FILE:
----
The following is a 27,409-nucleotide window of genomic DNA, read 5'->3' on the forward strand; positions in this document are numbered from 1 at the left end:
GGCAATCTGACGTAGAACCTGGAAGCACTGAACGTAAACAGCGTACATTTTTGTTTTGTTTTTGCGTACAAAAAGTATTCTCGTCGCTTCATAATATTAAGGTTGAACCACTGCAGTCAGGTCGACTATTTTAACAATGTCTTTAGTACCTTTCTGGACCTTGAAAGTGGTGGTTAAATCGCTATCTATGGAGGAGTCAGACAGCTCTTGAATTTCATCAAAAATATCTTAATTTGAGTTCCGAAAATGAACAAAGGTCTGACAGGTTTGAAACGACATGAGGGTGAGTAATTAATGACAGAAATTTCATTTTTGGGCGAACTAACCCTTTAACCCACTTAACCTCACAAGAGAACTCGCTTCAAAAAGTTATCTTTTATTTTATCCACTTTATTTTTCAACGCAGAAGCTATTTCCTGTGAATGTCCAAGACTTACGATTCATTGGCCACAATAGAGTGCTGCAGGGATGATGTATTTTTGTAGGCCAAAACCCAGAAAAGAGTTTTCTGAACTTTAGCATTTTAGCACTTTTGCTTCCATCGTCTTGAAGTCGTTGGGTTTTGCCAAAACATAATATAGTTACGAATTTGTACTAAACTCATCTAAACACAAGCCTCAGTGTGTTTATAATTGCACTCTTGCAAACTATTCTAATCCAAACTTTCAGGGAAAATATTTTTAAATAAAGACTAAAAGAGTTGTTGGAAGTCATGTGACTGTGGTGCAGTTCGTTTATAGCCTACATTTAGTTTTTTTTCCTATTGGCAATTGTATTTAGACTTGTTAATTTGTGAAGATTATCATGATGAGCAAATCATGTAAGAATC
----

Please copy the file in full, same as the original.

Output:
The following is a 27,409-nucleotide window of genomic DNA, read 5'->3' on the forward strand; positions in this document are numbered from 1 at the left end:
GGCAATCTGACGTAGAACCTGGAAGCACTGAACGTAAACAGCGTACATTTTTGTTTTGTTTTTGCGTACAAAAAGTATTCTCGTCGCTTCATAATATTAAGGTTGAACCACTGCAGTCAGGTCGACTATTTTAACAATGTCTTTAGTACCTTTCTGGACCTTGAAAGTGGTGGTTAAATCGCTATCTATGGAGGAGTCAGACAGCTCTTGAATTTCATCAAAAATATCTTAATTTGAGTTCCGAAAATGAACAAAGGTCTGACAGGTTTGAAACGACATGAGGGTGAGTAATTAATGACAGAAATTTCATTTTTGGGCGAACTAACCCTTTAACCCACTTAACCTCACAAGAGAACTCGCTTCAAAAAGTTATCTTTTATTTTATCCACTTTATTTTTCAACGCAGAAGCTATTTCCTGTGAATGTCCAAGACTTACGATTCATTGGCCACAATAGAGTGCTGCAGGGATGATGTATTTTTGTAGGCCAAAACCCAGAAAAGAGTTTTCTGAACTTTAGCATTTTAGCACTTTTGCTTCCATCGTCTTGAAGTCGTTGGGTTTTGCCAAAACATAATATAGTTACGAATTTGTACTAAACTCATCTAAACACAAGCCTCAGTGTGTTTATAATTGCACTCTTGCAAACTATTCTAATCCAAACTTTCAGGGAAAATATTTTTAAATAAAGACTAAAAGAGTTGTTGGAAGTCATGTGACTGTGGTGCAGTTCGTTTATAGCCTACATTTAGTTTTTTTTCCTATTGGCAATTGTATTTAGACTTGTTAATTTGTGAAGATTATCATGATGAGCAAATCATGTAAGAATC